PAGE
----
31.

A. Nakayama, A. C. Bianco, C. Y. Zhang, B. B. Lowell, and J. V. Frangioni, “Quantitation of brown adipose tissue perfusion in transgenic mice using near-infrared fluorescence imaging,” Mol. Imaging 2, 37–49 (2003). [CrossRef] [PubMed]

32.

M. Jacob, Y. Bresler, V. Toronov, X. Zhang, and A. Webb, “Level-set algorithm for the reconstruction of functional activation in near-infrared spectroscopic imaging,” J. Biomed. Opt. 11, 064029 (2006). [CrossRef]

33.

B. W. Pogue, T. O. McBride, J. Prewitt, U. L. Osterberg, and K. D. Paulsen, “Spatially variant regularization improves diffuse optical tomography,” Appl. Opt. 38, 2950–2961 (1999). [CrossRef]

34.

E. E. Graves, J. P. Culver, J. Ripoll, R. Weissleder, and V. Ntziachristos, “Singular-value analysis and optimization of experimental parameters in fluorescence molecular tomography,” J. Opt. Soc. Am. A 21, 231–241 (2004). [CrossRef]

OCIS Codes
(110.3000) Imaging systems : Image quality assessment
(110.6880) Imaging systems : Three-dimensional image acquisition
(110.6960) Imaging systems : Tomography
(170.3880) Medical optics and biotechnology : Medical and biological imaging

ToC Category:
Medical Optics and Biotechnology

History
Original Manuscript: November 13, 2008
Revised Manuscript: February 13, 2009
Manuscript Accepted: March 9, 2009
Published: March 17, 2009

Virtual Issues
Vol. 4, Iss. 5 Virtual Journal for Biomedical Optics

Citation
Xiaofeng Zhang and Cristian Badea, "Effects of sampling strategy on image quality in noncontact panoramic fluorescence diffuse optical tomography for small animal imaging," Opt. Express 17, 5125-5138 (2009)
http://www.opticsinfobase.org/oe/abstract.cfm?URI=oe-17-7-5125


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References

  1. J. T. Wessels, A. C. Busse, J. Mahrt, C. Dullin, E. Grabbe, and G. A. Mueller, "In vivo imaging in experimental preclinical tumor research—a review," Cytometry A 71, 542-549 (2007). [PubMed]
  2. V. Ntziachristos, J. Ripoll, L. V. Wang, and R. Weissleder, "Looking and listening to light: the evolution of whole-body photonic imaging," Nat. Biotechnol. 23, 313-320 (2005). [CrossRef]
  3. J. Grimm, D. G. Kirsch, S. D. Windsor, C. F. Kim, P. M. Santiago, V. Ntziachristos, T. Jacks, and R. Weissleder, "Use of gene expression profiling to direct in vivo molecular imaging of lung cancer," Proc. Natl. Acad. Sci. USA 102, 14404-14409 (2005). [CrossRef] [PubMed]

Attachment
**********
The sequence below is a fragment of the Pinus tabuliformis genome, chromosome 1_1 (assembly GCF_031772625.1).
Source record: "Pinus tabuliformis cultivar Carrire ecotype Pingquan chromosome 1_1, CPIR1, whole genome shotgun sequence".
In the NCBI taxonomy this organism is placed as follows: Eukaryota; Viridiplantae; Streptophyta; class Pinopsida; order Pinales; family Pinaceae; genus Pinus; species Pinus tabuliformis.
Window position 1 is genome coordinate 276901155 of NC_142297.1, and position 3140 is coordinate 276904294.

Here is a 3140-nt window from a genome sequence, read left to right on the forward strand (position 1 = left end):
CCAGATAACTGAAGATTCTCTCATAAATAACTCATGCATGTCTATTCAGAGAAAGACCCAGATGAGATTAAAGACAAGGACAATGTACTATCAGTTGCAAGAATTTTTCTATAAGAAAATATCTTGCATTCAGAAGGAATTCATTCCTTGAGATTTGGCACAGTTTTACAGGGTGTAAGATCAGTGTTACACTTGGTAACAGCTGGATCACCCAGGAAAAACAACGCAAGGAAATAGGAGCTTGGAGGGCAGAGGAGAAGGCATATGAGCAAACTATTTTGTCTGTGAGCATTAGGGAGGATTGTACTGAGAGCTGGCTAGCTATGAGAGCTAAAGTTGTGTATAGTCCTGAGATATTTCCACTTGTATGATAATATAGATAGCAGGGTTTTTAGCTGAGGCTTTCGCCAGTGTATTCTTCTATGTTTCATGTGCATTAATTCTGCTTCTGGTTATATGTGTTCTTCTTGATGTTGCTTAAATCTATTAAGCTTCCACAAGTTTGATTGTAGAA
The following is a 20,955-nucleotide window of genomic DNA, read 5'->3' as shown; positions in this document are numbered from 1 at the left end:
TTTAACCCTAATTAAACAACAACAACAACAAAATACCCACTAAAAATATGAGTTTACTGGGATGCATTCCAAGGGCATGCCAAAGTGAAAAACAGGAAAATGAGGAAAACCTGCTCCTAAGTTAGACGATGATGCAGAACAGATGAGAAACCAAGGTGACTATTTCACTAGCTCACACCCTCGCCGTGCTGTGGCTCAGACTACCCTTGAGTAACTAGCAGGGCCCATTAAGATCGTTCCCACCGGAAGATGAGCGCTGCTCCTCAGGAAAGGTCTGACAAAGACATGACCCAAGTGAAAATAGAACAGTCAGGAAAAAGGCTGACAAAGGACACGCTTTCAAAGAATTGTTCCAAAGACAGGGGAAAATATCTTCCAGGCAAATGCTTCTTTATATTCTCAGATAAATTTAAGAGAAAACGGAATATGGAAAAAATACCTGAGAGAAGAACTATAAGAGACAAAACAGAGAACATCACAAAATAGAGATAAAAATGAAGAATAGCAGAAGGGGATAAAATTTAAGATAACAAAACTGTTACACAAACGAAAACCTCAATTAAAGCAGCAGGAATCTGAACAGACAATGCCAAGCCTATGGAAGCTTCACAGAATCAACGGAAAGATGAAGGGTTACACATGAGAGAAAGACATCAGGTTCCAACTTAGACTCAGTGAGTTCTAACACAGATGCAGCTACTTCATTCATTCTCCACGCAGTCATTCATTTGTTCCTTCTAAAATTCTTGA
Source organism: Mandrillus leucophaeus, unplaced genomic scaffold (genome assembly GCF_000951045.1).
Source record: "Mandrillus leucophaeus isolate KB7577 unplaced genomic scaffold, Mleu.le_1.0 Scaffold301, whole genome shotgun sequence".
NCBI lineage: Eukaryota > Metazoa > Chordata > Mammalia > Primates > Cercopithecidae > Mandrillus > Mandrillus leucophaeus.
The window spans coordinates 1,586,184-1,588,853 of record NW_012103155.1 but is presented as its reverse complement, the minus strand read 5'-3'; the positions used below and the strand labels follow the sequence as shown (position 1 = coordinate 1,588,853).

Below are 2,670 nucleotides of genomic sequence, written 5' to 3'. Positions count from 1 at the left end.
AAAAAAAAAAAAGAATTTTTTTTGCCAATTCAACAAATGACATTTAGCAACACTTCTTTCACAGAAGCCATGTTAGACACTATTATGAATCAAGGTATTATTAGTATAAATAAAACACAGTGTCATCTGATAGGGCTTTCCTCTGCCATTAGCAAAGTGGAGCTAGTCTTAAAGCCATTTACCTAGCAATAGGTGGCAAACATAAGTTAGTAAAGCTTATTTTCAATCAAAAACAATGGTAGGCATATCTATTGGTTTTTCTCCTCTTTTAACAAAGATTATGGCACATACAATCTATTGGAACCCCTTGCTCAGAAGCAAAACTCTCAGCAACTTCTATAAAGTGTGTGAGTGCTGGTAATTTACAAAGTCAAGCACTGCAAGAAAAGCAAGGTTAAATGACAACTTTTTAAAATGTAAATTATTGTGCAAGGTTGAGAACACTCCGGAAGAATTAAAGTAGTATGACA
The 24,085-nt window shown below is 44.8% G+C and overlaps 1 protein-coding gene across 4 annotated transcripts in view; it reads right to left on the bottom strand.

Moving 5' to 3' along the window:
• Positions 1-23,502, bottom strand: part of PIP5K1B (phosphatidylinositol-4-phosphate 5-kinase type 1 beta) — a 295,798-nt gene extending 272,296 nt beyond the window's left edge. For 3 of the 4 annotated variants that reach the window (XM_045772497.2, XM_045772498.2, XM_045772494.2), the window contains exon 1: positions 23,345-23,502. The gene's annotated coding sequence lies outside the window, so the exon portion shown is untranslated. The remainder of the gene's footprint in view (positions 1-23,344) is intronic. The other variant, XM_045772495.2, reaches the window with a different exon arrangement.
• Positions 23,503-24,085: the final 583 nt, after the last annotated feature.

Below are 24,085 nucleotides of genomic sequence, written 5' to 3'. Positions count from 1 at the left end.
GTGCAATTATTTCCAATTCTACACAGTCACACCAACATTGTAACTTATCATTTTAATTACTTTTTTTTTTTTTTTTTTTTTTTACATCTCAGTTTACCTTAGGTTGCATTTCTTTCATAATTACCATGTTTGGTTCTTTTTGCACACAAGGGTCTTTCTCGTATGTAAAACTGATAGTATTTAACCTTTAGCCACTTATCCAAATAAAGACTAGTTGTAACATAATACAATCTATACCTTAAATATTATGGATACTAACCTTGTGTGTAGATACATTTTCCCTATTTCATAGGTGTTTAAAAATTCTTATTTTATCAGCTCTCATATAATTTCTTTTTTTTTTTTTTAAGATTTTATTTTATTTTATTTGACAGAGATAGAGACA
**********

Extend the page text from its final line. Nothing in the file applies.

4. S. Patwardhan, S. Bloch, S. Achilefu, and J. Culver, "Time-dependent whole-body fluorescence tomography of probe bio-distributions in mice," Opt. Express 13, 2564-2577 (2005). [CrossRef] [PubMed]
  5. S. R. Cherry, "In vivo molecular and genomic imaging: new challenges for imaging physics," Phys. Med. Biol. 49, R13-R48 (2004). [CrossRef] [PubMed]
  6. L. Herve, A. Koenig, A. Da Silva, M. Berger, J. Boutet, J. M. Dinten, P. Peltie, and P. Rizo, "Noncontact fluorescence diffuse optical tomography of heterogeneous media," Appl. Opt. 46, 4896-4906 (2007). [CrossRef] [PubMed]
  7. S. V. Patwardhan, and J. P. Culver, "Quantitative diffuse optical tomography for small animals using an ultrafast gated image intensifier," J. Biomed. Opt. 13, 011009 (2008). [CrossRef] [PubMed]
  8. Y. Lin, H. Gao, O. Nalcioglu, and G. Gulsen, "Fluorescence diffuse optical tomography with functional and anatomical a priori information: feasibility study," Phys. Med. Biol. 52, 5569-5585 (2007). [CrossRef] [PubMed]
  9. H. Meyer, A. Garofalakis, G. Zacharakis, S. Psycharakis, C. Mamalaki, D. Kioussis, E. N. Economou, V. Ntziachristos, and J. Ripoll, "Noncontact optical imaging in mice with full angular coverage and automatic surface extraction," Appl. Opt. 46, 3617-3627 (2007). [CrossRef] [PubMed]
  10. V. Ntziachristos, and R. Weissleder, "Experimental three-dimensional fluorescence reconstruction of diffuse media by use of a normalized Born approximation," Opt. Lett. 26, 893-895 (2001). [CrossRef]
  11. G. Turner, G. Zacharakis, A. Soubret, J. Ripoll, and V. Ntziachristos, "Complete-angle projection diffuse optical tomography by use of early photons," Opt. Lett. 30, 409-411 (2005). [CrossRef] [PubMed]